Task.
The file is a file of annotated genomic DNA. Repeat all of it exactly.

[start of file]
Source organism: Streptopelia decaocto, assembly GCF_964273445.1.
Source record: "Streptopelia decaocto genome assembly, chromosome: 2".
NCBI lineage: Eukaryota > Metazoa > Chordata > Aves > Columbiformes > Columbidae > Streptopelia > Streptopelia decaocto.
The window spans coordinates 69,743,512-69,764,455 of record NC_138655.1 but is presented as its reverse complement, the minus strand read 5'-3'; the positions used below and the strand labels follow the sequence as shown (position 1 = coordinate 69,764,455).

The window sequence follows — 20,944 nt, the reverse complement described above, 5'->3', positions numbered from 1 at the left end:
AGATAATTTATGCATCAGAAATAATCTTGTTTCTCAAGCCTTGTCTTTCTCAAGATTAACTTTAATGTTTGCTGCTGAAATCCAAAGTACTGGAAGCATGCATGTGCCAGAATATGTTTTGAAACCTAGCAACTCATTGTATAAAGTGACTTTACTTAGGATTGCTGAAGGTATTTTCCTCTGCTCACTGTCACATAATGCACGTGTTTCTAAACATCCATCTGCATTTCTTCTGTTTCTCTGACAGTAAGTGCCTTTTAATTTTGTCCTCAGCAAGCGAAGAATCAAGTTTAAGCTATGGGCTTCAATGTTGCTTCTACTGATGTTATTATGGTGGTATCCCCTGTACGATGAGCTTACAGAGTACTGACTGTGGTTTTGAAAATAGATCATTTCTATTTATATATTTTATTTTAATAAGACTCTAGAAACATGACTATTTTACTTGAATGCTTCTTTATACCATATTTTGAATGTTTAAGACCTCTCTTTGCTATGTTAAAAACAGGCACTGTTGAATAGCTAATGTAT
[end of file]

Source organism: Streptopelia decaocto, assembly GCF_964273445.1.
Source record: "Streptopelia decaocto genome assembly, chromosome: 2".
NCBI lineage: Eukaryota > Metazoa > Chordata > Aves > Columbiformes > Columbidae > Streptopelia > Streptopelia decaocto.
The window spans coordinates 69,743,512-69,764,455 of record NC_138655.1 but is presented as its reverse complement, the minus strand read 5'-3'; the positions used below and the strand labels follow the sequence as shown (position 1 = coordinate 69,764,455).

The window sequence follows — 20,944 nt, the reverse complement described above, 5'->3', positions numbered from 1 at the left end:
AGATAATTTATGCATCAGAAATAATCTTGTTTCTCAAGCCTTGTCTTTCTCAAGATTAACTTTAATGTTTGCTGCTGAAATCCAAAGTACTGGAAGCATGCATGTGCCAGAATATGTTTTGAAACCTAGCAACTCATTGTATAAAGTGACTTTACTTAGGATTGCTGAAGGTATTTTCCTCTGCTCACTGTCACATAATGCACGTGTTTCTAAACATCCATCTGCATTTCTTCTGTTTCTCTGACAGTAAGTGCCTTTTAATTTTGTCCTCAGCAAGCGAAGAATCAAGTTTAAGCTATGGGCTTCAATGTTGCTTCTACTGATGTTATTATGGTGGTATCCCCTGTACGATGAGCTTACAGAGTACTGACTGTGGTTTTGAAAATAGATCATTTCTATTTATATATTTTATTTTAATAAGACTCTAGAAACATGACTATTTTACTTGAATGCTTCTTTATACCATATTTTGAATGTTTAAGACCTCTCTTTGCTATGTTAAAAACAGGCACTGTTGAATAGCTAATGTAT